GOSPEL: John 20:19-23
19When it was evening on that day, the first day of the week, and the doors of the house where the disciples had met were locked for fear of the Jews, Jesus came and stood among them and said, “Peace be with you.” (Read the whole passage)
“I can’t breathe”
If you have been paying attention to the news at all this week, you will know that this is a quote from George Floyd. George Floyd was killed by a police officer kneeling on his neck for 9 minutes as Mr. Floyd was being arrested by Minneapolis Police. The officers involved were fired and one has been charged with murder.
It is another incident to add to a long list of black men and other people of colour being killed in encounters with police. While at the same time our news has also been filled with images of white protestors congregating at state capitals, in masks and brandishing assault rifles who are allowed to “protest” without police engaging.
This past week protests have grown violent in Minneapolis and around the United States. Cities on fire and protesting crowds have been flooding our news feeds.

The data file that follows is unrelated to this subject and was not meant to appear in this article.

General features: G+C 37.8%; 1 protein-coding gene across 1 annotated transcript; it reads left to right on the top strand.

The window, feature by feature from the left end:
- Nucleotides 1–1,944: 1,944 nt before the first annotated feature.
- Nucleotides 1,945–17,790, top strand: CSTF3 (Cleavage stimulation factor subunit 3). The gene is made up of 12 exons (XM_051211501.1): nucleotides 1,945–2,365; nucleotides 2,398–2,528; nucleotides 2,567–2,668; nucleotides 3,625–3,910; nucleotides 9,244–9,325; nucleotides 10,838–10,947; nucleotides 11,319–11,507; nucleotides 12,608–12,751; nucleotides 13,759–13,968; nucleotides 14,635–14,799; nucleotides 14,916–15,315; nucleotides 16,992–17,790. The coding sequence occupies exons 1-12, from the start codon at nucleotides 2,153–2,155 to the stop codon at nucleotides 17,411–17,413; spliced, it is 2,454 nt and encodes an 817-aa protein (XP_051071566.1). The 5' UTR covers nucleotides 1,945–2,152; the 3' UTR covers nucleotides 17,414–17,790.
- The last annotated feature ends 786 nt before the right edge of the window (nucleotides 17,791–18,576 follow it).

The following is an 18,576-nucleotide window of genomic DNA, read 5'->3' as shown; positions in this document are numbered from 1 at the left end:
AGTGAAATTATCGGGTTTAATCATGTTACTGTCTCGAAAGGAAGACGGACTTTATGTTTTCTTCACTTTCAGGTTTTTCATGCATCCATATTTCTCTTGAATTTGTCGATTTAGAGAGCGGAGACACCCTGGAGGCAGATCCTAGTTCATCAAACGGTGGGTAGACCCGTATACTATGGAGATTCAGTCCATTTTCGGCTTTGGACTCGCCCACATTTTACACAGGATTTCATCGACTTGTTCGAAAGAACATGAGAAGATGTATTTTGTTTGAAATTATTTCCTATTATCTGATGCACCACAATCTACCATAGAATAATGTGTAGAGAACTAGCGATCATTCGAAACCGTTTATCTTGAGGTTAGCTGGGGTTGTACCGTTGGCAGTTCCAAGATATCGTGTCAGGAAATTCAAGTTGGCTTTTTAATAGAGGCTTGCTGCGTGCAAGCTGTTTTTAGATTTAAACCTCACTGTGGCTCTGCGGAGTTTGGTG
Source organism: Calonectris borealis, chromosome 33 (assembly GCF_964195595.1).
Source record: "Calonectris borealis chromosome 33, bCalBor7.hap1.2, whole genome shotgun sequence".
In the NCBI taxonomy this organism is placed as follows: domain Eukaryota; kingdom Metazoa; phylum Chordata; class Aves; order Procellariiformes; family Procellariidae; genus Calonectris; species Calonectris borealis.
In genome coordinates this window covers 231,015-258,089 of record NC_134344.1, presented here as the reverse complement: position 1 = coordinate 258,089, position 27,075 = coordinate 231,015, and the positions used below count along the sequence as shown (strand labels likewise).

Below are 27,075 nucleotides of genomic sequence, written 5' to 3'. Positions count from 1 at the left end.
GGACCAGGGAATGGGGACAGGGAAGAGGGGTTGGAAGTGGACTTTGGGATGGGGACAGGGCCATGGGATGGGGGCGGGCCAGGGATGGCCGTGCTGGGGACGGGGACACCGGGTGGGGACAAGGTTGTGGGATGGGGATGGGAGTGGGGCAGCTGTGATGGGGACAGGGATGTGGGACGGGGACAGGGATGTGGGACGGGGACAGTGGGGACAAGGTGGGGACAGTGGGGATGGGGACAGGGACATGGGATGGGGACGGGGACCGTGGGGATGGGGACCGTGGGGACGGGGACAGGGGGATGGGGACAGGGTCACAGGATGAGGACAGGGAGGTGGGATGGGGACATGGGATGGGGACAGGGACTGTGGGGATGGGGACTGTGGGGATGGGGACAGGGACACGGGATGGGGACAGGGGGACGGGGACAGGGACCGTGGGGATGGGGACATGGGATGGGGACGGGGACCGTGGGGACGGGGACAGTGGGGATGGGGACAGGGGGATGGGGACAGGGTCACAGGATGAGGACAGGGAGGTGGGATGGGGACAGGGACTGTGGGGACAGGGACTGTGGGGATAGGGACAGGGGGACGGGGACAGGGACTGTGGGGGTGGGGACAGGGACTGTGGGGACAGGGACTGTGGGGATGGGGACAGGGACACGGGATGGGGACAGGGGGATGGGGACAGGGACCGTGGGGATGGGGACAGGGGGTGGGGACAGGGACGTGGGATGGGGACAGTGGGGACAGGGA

Breath, fire and crowds.
These are the images of Pentecost. Pentecost 2020.
Once again, we arrive at another significant church festival, and things aren’t the way they usually are supposed to be.
Pentecost at home and social distancing is a something we never imagined as a way to mark this moment… at least not until just a few weeks ago.
Like Lent, Holy Week and Easter this year, the Pandemic has imparted a certain authenticity to the moment. Lent required an unusual amount of sacrifice this year. Our Easter confinement to our homes was more like the original Easter than we ever imagined. And just last week, as the disciples wondered when things were going to go back to the good ol’ days, we too have been wondering when things might return to normal, or at least return and open up at all.